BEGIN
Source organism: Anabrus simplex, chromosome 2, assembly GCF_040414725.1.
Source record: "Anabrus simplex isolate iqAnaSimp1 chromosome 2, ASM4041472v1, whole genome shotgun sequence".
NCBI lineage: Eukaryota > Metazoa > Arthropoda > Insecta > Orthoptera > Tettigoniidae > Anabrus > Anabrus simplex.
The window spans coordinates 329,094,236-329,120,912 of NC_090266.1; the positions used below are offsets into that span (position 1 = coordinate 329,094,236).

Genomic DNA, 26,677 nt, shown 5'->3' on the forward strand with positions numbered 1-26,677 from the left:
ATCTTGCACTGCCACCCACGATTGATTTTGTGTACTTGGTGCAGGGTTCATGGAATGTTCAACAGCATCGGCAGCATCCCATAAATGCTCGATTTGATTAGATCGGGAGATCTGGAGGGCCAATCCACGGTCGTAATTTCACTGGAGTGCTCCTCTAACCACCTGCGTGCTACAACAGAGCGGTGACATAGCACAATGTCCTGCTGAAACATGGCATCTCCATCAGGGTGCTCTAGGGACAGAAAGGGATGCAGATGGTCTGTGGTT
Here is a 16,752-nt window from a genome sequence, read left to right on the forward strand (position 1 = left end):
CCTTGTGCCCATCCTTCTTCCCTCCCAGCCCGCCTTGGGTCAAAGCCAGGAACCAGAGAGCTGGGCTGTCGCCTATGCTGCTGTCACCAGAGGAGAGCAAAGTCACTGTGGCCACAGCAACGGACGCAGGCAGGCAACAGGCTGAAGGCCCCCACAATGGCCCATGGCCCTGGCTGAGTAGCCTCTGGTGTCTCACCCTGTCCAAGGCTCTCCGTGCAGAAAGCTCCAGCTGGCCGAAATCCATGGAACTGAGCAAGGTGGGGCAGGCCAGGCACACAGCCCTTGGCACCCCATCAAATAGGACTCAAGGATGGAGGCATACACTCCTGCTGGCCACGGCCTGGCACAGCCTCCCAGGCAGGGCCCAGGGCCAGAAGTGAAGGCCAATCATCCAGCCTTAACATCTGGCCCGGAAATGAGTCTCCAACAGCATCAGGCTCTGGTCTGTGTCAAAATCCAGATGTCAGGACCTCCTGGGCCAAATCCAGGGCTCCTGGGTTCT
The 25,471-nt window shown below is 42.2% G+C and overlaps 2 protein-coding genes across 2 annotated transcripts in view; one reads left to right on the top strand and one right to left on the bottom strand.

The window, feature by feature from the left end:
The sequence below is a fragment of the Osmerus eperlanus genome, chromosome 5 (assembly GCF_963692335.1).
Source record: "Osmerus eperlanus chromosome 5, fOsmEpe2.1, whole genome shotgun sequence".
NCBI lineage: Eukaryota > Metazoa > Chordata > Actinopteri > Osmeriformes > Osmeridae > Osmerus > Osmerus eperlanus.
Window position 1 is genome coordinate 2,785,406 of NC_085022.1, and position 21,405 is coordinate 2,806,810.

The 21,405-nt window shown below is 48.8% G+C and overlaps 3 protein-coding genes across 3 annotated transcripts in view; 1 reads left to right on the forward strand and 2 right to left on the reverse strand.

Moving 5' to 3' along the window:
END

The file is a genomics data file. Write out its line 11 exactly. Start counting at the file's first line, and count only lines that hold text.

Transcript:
The sequence below is a fragment of the Osmerus eperlanus genome, chromosome 5 (assembly GCF_963692335.1).